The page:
No online marketer worth his or her salt should undervalue A/B testing for e-commerce sites. After all, these sites always aim to convert visitors into buyers, and one of the most efficient ways to improve their conversion rates is through A/B testing different elements.

Also known as split testing, A/B testing is a way of testing multiple versions of an element to see which one converts better. For example, half of your visitors will see landing page A, while the other half will be directed to landing page B. These two versions are then compared and analyzed to see which one performs better.

Ideally, you should test every single element on the site to optimize conversion. Unfortunately, the following items are a little bit harder to A/B test, although doing so can reap substantial rewards:

1. Pricing

Product prices are one of the key elements of every eCommerce website, so one would think testing them should be fairly simple. But while there’s usually no problem with presenting different prices, it’s tough on most eCommerce platforms to ensure that the system charges only what is shown on the product page according to the test variation. Plus, it’s extra tough for international sites that transact in multiple currencies.

2. Shipping Strategies

When you have to deal with different shipping options like FedEx, UPS or USPS, it can be difficult to A/B test all of them. Some eCommerce sites also make it almost impossible to bring the shipping estimates to the product detail page or shopping cart, where it is convenient for most customers.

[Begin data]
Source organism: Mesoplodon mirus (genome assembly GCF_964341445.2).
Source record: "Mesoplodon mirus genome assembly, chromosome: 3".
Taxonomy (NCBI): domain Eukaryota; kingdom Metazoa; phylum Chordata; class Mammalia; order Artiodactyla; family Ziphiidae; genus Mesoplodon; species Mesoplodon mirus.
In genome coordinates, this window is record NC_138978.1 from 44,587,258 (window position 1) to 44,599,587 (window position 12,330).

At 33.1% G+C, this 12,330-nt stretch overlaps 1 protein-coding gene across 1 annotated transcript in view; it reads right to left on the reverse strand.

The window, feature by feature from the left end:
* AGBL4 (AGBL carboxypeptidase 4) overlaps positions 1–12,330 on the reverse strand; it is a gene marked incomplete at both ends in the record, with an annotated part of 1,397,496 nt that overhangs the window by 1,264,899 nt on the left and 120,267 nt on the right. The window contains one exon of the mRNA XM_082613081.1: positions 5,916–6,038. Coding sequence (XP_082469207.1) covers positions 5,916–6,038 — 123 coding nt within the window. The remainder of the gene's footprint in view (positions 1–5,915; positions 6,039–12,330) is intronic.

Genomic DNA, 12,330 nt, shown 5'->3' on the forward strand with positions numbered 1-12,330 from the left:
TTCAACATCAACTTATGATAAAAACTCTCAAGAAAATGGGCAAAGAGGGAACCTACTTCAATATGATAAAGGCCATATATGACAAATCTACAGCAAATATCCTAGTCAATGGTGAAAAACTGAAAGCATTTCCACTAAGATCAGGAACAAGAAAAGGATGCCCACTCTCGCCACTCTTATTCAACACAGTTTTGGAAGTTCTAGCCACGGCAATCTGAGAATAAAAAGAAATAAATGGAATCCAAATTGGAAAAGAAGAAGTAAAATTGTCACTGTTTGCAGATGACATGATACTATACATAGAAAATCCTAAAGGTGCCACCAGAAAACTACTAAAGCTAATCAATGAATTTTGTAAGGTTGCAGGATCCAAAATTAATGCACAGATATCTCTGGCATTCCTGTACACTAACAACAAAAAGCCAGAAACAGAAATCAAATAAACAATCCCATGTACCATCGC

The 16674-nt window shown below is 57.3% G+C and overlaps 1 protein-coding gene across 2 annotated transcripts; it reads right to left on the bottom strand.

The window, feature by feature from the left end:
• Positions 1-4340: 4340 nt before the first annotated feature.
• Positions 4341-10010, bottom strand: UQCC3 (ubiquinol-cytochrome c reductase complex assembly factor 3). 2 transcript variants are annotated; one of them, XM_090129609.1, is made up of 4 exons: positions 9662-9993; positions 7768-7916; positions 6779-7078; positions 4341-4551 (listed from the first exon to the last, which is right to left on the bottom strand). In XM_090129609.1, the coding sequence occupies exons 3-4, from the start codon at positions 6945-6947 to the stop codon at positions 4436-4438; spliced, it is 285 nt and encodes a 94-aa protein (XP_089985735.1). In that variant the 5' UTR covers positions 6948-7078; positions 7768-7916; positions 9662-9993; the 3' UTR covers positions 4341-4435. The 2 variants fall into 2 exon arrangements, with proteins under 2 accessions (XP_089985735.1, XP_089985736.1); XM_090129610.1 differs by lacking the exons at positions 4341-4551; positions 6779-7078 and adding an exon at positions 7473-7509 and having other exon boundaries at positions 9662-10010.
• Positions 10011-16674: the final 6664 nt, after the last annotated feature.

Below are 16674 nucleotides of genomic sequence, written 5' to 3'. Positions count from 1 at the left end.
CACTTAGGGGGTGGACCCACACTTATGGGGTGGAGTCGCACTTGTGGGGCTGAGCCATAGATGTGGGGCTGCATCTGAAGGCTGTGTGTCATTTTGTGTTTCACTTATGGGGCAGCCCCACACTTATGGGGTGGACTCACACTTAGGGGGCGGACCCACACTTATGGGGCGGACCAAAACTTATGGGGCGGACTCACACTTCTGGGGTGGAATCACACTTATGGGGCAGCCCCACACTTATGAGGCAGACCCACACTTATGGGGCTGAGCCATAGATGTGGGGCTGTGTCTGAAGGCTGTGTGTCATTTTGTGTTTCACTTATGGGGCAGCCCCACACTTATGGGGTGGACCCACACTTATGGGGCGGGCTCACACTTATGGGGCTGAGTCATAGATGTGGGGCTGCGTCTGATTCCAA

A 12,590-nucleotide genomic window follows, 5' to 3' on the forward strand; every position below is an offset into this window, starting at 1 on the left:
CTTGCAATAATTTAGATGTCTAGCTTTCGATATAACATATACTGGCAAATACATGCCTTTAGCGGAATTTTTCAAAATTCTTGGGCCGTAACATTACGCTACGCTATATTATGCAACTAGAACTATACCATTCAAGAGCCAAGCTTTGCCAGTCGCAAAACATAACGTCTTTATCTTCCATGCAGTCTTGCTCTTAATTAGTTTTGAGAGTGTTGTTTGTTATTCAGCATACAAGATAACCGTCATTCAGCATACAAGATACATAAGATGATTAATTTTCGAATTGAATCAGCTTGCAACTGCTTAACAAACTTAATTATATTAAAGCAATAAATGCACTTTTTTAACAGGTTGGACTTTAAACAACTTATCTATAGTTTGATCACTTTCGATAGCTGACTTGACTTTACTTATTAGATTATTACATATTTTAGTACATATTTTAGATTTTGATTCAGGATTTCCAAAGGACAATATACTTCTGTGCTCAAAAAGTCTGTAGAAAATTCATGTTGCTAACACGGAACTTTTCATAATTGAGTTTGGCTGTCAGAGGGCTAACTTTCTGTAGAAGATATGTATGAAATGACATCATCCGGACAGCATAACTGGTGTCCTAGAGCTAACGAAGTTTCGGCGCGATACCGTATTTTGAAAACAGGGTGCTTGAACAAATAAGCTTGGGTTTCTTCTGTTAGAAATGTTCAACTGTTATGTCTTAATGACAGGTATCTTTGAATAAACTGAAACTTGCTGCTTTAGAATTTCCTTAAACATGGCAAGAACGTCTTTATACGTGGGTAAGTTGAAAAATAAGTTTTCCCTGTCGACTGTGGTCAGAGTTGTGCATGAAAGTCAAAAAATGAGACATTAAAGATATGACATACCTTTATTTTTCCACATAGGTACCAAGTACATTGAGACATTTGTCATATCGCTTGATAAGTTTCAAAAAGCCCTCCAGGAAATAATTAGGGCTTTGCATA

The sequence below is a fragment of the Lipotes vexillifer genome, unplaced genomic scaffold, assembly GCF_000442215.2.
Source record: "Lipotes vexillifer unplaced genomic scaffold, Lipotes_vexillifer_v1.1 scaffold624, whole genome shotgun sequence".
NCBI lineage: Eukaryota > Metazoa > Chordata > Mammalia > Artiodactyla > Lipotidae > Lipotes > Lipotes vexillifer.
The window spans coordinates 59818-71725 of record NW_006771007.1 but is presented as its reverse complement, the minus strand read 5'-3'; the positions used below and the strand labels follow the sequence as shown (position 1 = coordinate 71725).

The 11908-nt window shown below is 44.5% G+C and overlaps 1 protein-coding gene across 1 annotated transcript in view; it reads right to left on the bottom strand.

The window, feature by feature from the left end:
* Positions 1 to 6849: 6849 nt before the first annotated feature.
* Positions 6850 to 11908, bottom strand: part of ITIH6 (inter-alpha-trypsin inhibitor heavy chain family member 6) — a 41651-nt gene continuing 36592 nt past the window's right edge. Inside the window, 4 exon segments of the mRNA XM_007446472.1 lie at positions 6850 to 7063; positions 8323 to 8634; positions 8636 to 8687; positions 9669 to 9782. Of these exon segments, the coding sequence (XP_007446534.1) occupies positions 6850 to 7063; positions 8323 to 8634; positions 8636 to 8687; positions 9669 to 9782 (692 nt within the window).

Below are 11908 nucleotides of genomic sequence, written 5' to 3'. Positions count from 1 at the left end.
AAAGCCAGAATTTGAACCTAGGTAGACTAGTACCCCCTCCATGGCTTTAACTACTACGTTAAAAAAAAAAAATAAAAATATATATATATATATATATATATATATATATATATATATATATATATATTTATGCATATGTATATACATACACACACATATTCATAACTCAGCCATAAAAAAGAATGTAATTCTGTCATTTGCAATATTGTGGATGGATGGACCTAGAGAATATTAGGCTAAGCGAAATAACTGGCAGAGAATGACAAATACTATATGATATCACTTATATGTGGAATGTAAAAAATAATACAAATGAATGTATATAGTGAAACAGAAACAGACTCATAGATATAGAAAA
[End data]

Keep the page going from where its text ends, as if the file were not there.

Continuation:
Free shipping promotions that are done in exchange for, say, subscribing to a newsletter or signing up for a club, can also be hard to test on most conventional A/B testing tools due to the complexity of the process. The same goes for shipping discounts once the consumer reaches a certain amount in his shopping cart.

3. Checkout Process

Many eCommerce platforms have hard-coded checkout processes that make it impossible to change the steps involved. So, if you want to reduce the number of steps during a consumer’s checkout process (or create a single-page checkout), you might need to use more advanced A/B testing tools.

4. Product Filters

Results of split testing for product filters and categories have always produced mixed results, with some eCommerce sites finding product categories unnecessary while others find them indispensable. Indeed, it’s a case-to-case basis, which is why it’s important to A/B test them, though this is by no means an easy feat. For one, you need to group each of your products in categories via the front-end, and this can be a tedious process. If you fail to do that, your testing team will be limited to what’s been grouped on the website already, thereby yielding incomplete — and therefore inaccurate — results.

5. Social Sharing Impact

Tracking social sharing is a slippery slope when it comes to A/B testing eCommerce sites. Shares via social media buttons can be tracked quite easily, but measuring its reach and network effect is still impossible as there is no technology available for split testing this yet.

The elements mentioned above may be mere drops in the ocean of eCommerce web pages, but they can create ripples of ever-increasing revenue once you optimize them properly through A/B testing. You just need the time, skills, and necessary resources to do so. In the end it will be more than worth it!

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